XSchema processors should not expand entity references themselves,
but allow that to be done by the XML processor.
XSchema processors that know what entity references should exist in
a document instance can validate that those references do exist, and
that they refer to the proper thing.
One approach, given that general references must be synchronous, would
be to give the internal-entity declaration a content model of ANY,
and let its content be the replacement itself, rather than #PCDATA
which represents that replacement. Then validation would consist of
checking that expanded entity references in the DOM of the document
are EQUAL (in a Lisp-y sense) to entity definitions in the DOM
of the XSchema.
> Resources (namespaces, characters, entities, etc.) are one thing.
> Constraints are another. I'd like to keep them separate.
And I would like to keep them together. A matter of taste.
> I would have
> expected each XSchema to be applied individually as if the others did not
> exist. It's like: "I've got this document..I'll test if it conforms to
> HTML 2.0. It does! I'll test against HTML 3.0. It does! I'll test against
> HTML 4.0. It doesn't." In other words, schema testing should be
That is what I meant.
> If we go with this model, then the entities required would have to be
> declared in all schemas.
Only if validation requires that every entity in the document instance
appear in the XSchema. I don't think that's a requirement, given that
XSchema processors aren't responsible for entity reference expansion.
IOW, a document may refer to entities that aren't defined in any
XSchema (necessarily they are declared in the document's DTD, though).
> (I don't like that because it requires
> communication between the people who design the schemas. So if I want to
> check a document (part-wise) against both MATHML and HTML, I would somehow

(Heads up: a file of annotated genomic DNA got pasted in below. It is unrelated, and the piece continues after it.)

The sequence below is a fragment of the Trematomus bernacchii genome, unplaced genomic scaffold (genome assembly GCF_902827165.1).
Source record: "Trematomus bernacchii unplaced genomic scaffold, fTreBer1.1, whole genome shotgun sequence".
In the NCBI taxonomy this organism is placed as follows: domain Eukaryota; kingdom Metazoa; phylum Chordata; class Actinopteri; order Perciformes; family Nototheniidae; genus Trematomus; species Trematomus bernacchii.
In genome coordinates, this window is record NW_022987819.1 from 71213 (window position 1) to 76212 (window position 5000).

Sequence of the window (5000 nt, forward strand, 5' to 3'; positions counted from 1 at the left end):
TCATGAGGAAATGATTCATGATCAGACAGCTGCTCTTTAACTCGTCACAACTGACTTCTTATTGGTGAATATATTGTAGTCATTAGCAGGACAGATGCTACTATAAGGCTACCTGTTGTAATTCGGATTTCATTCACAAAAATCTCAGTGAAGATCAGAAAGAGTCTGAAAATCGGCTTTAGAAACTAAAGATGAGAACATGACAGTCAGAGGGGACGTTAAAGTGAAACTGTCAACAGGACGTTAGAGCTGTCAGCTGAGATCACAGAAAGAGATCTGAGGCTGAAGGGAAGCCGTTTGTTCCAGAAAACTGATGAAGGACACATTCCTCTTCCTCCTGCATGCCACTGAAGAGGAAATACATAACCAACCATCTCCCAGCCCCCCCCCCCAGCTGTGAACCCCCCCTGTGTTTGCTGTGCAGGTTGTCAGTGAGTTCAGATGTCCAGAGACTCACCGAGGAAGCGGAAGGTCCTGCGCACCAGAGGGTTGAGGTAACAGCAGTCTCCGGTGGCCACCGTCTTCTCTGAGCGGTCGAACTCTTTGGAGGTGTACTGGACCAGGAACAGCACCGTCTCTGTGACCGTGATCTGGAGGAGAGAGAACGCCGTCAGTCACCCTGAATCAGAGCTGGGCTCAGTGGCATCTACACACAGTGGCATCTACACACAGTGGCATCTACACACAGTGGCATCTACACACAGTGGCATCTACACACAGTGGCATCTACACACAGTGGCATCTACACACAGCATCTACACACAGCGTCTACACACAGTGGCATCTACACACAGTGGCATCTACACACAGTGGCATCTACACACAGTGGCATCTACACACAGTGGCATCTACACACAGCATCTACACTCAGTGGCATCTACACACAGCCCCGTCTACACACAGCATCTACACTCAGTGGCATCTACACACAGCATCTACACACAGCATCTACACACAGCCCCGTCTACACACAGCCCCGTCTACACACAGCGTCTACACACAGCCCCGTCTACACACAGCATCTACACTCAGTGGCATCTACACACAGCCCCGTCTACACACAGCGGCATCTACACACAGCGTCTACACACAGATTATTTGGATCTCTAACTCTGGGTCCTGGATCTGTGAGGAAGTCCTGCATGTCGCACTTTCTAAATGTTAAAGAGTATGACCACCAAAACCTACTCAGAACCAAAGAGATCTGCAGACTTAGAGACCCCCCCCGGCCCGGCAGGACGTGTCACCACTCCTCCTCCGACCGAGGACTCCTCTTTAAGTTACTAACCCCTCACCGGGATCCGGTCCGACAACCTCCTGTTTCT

> have to make sure that the two schemas had the same entities.
More weakly, that they do not define the same entity in conflicting
> My point was that people misunderstand DTDs and there are many, many
> subtle problems caused by the fact that documents and DTDs are so closely
> tied. I don't want to repeat that in XSchema. I was basically concerned
> about people trying to have DOCTYPE's pointing to XSchemas.
> > #5: Agreed. The purpose of including an entity in an XSchema is
> > *not* to enable macro-expansion.
> I don't understand this. What else do (text) entities do?
Entities don't "do" anything. One thing to do with references to
entities is to expand them to their referents. Another thing to do
is to find out whether the content of the entity is what you expect
it to be.
Here's an example. Let's say that some XSchema named "foo"
declares that the "Auml" internal entity has the value "Ä".
A document purporting to conform to this XSchema might define "Auml"
as "Å", either in its internal subset or in its external subset.
Such a document would *fail* validation against "foo". Without
entity declarations in "foo", that test would not be possible.
John Cowan http://www.ccil.org/~cowan firstname.lastname@example.org
You tollerday donsk? N. You tolkatiff scowegian? Nn.
You spigotty anglease? Nnn. You phonio saxo? Nnnn.
Clear all so! 'Tis a Jute.... (Finnegans Wake 16.5)